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Tri-City Roller Derby prepares for regional playoffs

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A roller derby team from Waterloo Region is getting ready for a major North American competition.

Tri-City Roller Derby’s Thunder team earned their spot in the North America Northeast playoffs after fighting their way to a top twelve spot in the 136 team league.

They’ll be taking on other high ranking teams in an elimination bracket from May 17 – 19 in Pennsylvania.

The top three teams from the tournament will then move on to the Women’s Flat Track Derby Association’s global championships in Portland, Oregon in November.

But before they can try to crush the competition, they need to come up with some cash.

“It costs around $15,000,” team member Maggie Middleton explained ahead of a training session on Sunday. “That’s all our entry fees, that’s our lodging, that’s our travel and incidentals. Right now we’ve got a GoFundMe going on to raise cash for that. We’re also doing a bottle drive.”

The fundraiser includes a variety of ‘gifts’ for donors to choose from depending on how much money they give, including t-shirts, handmade blankets, and social media shout-outs.

Members of Tri-City Roller Derby's Thunder team practice in Waterloo preparation for the North America Northeast playoffs. May 5, 2024. (Shelby Knox/CTV News)

Rolling together

Team members say qualifying for regionals this year is even more meaningful after a multi-year break due to COVID-19 restrictions.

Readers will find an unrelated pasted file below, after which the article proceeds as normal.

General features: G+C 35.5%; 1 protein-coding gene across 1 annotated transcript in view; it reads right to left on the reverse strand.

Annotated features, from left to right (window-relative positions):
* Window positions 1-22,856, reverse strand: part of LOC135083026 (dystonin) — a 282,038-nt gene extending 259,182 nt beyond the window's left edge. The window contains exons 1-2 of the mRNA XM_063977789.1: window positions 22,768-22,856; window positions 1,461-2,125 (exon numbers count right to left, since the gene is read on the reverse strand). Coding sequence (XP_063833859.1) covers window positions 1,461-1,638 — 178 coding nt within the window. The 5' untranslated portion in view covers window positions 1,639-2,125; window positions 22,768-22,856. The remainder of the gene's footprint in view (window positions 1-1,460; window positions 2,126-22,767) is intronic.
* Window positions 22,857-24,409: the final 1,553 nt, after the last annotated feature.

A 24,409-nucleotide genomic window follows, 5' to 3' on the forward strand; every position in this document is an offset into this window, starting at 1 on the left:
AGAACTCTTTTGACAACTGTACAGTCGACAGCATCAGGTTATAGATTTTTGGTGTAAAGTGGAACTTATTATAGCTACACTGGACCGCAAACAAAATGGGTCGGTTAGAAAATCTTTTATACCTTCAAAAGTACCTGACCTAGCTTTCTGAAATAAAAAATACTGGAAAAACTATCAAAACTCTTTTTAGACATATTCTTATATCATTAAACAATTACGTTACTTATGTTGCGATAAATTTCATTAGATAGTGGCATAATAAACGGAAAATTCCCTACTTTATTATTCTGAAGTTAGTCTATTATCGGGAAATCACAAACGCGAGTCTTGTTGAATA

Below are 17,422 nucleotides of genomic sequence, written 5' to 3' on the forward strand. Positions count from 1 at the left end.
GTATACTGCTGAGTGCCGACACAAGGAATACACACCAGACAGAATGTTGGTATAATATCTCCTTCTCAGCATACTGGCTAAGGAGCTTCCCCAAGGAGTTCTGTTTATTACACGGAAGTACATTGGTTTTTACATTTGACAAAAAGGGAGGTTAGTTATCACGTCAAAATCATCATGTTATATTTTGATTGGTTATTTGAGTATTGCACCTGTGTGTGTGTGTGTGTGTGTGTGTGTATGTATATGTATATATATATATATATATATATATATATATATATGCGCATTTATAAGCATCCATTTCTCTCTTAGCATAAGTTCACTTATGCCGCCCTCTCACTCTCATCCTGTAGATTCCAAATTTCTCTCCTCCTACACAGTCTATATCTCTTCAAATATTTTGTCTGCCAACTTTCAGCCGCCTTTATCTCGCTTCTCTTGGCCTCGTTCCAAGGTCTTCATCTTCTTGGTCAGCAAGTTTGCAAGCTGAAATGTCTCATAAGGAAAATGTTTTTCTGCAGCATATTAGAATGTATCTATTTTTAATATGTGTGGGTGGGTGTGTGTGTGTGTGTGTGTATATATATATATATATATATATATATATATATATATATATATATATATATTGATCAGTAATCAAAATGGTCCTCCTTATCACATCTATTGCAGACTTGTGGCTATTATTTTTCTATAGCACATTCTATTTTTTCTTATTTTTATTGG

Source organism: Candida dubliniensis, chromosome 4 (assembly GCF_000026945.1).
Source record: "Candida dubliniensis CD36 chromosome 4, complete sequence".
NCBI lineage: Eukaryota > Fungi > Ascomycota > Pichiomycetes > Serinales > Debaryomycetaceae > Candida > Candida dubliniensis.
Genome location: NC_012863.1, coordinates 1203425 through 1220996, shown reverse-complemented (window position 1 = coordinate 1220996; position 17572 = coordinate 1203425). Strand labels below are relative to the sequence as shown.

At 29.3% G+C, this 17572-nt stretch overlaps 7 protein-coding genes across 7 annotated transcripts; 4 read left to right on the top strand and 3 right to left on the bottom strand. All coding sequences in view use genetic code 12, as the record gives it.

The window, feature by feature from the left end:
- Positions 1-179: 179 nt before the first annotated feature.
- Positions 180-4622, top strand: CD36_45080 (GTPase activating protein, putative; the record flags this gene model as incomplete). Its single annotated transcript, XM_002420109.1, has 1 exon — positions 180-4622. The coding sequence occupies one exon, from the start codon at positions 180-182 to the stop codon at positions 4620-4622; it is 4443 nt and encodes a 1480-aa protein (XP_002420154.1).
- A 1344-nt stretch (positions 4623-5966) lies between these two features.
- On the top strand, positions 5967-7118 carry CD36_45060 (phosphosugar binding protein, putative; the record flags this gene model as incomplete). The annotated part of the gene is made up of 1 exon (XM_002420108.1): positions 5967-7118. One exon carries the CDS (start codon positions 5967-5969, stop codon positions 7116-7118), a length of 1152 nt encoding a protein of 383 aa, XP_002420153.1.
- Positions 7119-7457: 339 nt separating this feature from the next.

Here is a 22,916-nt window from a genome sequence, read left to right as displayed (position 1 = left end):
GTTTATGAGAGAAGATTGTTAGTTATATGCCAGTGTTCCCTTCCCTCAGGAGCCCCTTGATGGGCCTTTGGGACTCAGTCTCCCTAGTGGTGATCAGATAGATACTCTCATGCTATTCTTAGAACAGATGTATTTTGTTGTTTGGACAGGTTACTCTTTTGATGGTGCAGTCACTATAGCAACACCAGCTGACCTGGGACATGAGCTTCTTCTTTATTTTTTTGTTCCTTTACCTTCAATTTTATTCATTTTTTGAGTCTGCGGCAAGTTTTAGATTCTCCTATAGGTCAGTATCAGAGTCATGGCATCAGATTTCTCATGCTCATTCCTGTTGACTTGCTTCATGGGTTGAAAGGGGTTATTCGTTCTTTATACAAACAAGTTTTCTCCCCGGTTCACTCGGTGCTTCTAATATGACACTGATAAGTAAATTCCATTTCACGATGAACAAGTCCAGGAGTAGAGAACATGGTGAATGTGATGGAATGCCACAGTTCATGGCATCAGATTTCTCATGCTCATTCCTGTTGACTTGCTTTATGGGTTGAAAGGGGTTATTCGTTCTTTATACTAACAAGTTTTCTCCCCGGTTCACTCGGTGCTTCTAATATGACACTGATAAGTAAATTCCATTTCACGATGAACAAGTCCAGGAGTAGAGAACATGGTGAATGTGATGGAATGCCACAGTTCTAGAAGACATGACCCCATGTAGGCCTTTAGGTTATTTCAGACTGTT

“It just means a lot to really show how much hard work we’ve put in, especially since COVID,” Middleton said. “It really is the culmination of a lot of hard work, dedication to the sport, dedication to each other.”

It’s that level of dedication that draws players from outside of Waterloo Region to the team.

“There’s definitely that feeling of commitment to your teammates. When everyone else is so committed, it’s really easy to also want to be committed, and [it’s] very motivating. For me, that’s part of why this team is worth travelling for,” Saira Peesker, who travels in from Hamilton, said.

“The group is so diverse and so interesting and I really love that culture of roller derby and of this team because it really makes you feel welcome right away. I’ve tried other sports over the years, and the main reason I’ve stuck with roller derby is just that culture, which is a bit different than a lot of other athletic environments that I’ve been in,” Peesker said.

Members of Tri-City Rollers Thunder team practice in Waterloo ahead of a regional tournament later this month. May 2, 2024. (Shelby Knox/CTV News)

Developing a love for derby

While the team prepares to head to the regional tournament, they also want to encourage more people to try the full contact sport.

Ahead of Sunday afternoon’s practice, Tri-City Rollers held an open scrimmage. New and home-team level skaters were invited to strap on their skates and get some guidance from members of Thunder and Tri-City Rollers’ B-team, Lightning.

“If anyone is interested in getting involved with roller derby, there’s so many different ways to get involved. You can get involved with us as a skater. We teach people how to skate – we don’t just throw you onto the track. We teach you how to skate. We teach you how to play safely, and then you get into the full contact,” Middleton said.

She said Tri-City Rollers will be holding other events throughout the summer to introduce more people to the sport. Information will be posted on Tri-City Rollers’ social media pages.

Members of Tri-City Rollers Thunder team practice in Waterloo ahead of a regional tournament later this month. May 5, 2024. (Shelby Knox/CTV News)

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